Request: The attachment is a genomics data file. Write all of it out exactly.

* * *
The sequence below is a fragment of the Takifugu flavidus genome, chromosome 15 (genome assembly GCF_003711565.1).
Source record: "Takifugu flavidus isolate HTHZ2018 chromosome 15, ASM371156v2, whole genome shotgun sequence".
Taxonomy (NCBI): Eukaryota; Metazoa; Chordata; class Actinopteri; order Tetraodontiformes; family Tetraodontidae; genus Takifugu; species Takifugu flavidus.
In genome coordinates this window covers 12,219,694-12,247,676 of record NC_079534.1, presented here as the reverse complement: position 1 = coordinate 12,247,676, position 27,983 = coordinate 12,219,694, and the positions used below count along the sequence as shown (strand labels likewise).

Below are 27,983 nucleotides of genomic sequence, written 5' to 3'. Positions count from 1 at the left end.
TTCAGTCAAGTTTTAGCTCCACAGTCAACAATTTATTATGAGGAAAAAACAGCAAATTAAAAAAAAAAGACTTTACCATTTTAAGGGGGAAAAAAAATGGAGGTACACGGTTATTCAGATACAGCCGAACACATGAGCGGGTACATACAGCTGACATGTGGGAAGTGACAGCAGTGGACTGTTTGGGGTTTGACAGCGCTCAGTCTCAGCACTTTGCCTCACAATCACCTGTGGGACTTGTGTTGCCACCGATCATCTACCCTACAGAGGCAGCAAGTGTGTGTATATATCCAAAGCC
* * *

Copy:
The sequence below is a fragment of the Takifugu flavidus genome, chromosome 15 (genome assembly GCF_003711565.1).
Source record: "Takifugu flavidus isolate HTHZ2018 chromosome 15, ASM371156v2, whole genome shotgun sequence".
Taxonomy (NCBI): Eukaryota; Metazoa; Chordata; class Actinopteri; order Tetraodontiformes; family Tetraodontidae; genus Takifugu; species Takifugu flavidus.
In genome coordinates this window covers 12,219,694-12,247,676 of record NC_079534.1, presented here as the reverse complement: position 1 = coordinate 12,247,676, position 27,983 = coordinate 12,219,694, and the positions used below count along the sequence as shown (strand labels likewise).

Below are 27,983 nucleotides of genomic sequence, written 5' to 3'. Positions count from 1 at the left end.
TTCAGTCAAGTTTTAGCTCCACAGTCAACAATTTATTATGAGGAAAAAACAGCAAATTAAAAAAAAAAGACTTTACCATTTTAAGGGGGAAAAAAAATGGAGGTACACGGTTATTCAGATACAGCCGAACACATGAGCGGGTACATACAGCTGACATGTGGGAAGTGACAGCAGTGGACTGTTTGGGGTTTGACAGCGCTCAGTCTCAGCACTTTGCCTCACAATCACCTGTGGGACTTGTGTTGCCACCGATCATCTACCCTACAGAGGCAGCAAGTGTGTGTATATATCCAAAGCC